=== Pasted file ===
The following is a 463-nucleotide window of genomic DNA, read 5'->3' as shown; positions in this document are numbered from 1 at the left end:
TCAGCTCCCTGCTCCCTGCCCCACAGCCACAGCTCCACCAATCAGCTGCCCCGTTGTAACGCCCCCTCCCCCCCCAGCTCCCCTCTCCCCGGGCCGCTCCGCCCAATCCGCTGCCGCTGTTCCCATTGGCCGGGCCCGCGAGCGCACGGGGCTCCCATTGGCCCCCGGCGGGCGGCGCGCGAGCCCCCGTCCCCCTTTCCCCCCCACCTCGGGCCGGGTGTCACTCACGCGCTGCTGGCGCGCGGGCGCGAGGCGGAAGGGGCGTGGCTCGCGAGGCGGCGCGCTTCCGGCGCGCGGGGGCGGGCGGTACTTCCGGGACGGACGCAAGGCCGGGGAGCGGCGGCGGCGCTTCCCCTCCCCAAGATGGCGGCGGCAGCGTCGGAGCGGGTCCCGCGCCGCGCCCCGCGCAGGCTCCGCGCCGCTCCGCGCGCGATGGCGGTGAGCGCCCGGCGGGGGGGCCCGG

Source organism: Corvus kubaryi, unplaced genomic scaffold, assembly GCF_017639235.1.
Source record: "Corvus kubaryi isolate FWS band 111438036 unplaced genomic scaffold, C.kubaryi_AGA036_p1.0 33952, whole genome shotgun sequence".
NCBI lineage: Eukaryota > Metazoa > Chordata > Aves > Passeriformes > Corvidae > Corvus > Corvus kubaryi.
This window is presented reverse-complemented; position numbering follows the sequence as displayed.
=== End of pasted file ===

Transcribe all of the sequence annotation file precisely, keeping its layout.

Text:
The following is a 463-nucleotide window of genomic DNA, read 5'->3' as shown; positions in this document are numbered from 1 at the left end:
TCAGCTCCCTGCTCCCTGCCCCACAGCCACAGCTCCACCAATCAGCTGCCCCGTTGTAACGCCCCCTCCCCCCCCAGCTCCCCTCTCCCCGGGCCGCTCCGCCCAATCCGCTGCCGCTGTTCCCATTGGCCGGGCCCGCGAGCGCACGGGGCTCCCATTGGCCCCCGGCGGGCGGCGCGCGAGCCCCCGTCCCCCTTTCCCCCCCACCTCGGGCCGGGTGTCACTCACGCGCTGCTGGCGCGCGGGCGCGAGGCGGAAGGGGCGTGGCTCGCGAGGCGGCGCGCTTCCGGCGCGCGGGGGCGGGCGGTACTTCCGGGACGGACGCAAGGCCGGGGAGCGGCGGCGGCGCTTCCCCTCCCCAAGATGGCGGCGGCAGCGTCGGAGCGGGTCCCGCGCCGCGCCCCGCGCAGGCTCCGCGCCGCTCCGCGCGCGATGGCGGTGAGCGCCCGGCGGGGGGGCCCGG

Source organism: Corvus kubaryi, unplaced genomic scaffold, assembly GCF_017639235.1.
Source record: "Corvus kubaryi isolate FWS band 111438036 unplaced genomic scaffold, C.kubaryi_AGA036_p1.0 33952, whole genome shotgun sequence".
NCBI lineage: Eukaryota > Metazoa > Chordata > Aves > Passeriformes > Corvidae > Corvus > Corvus kubaryi.
This window is presented reverse-complemented; position numbering follows the sequence as displayed.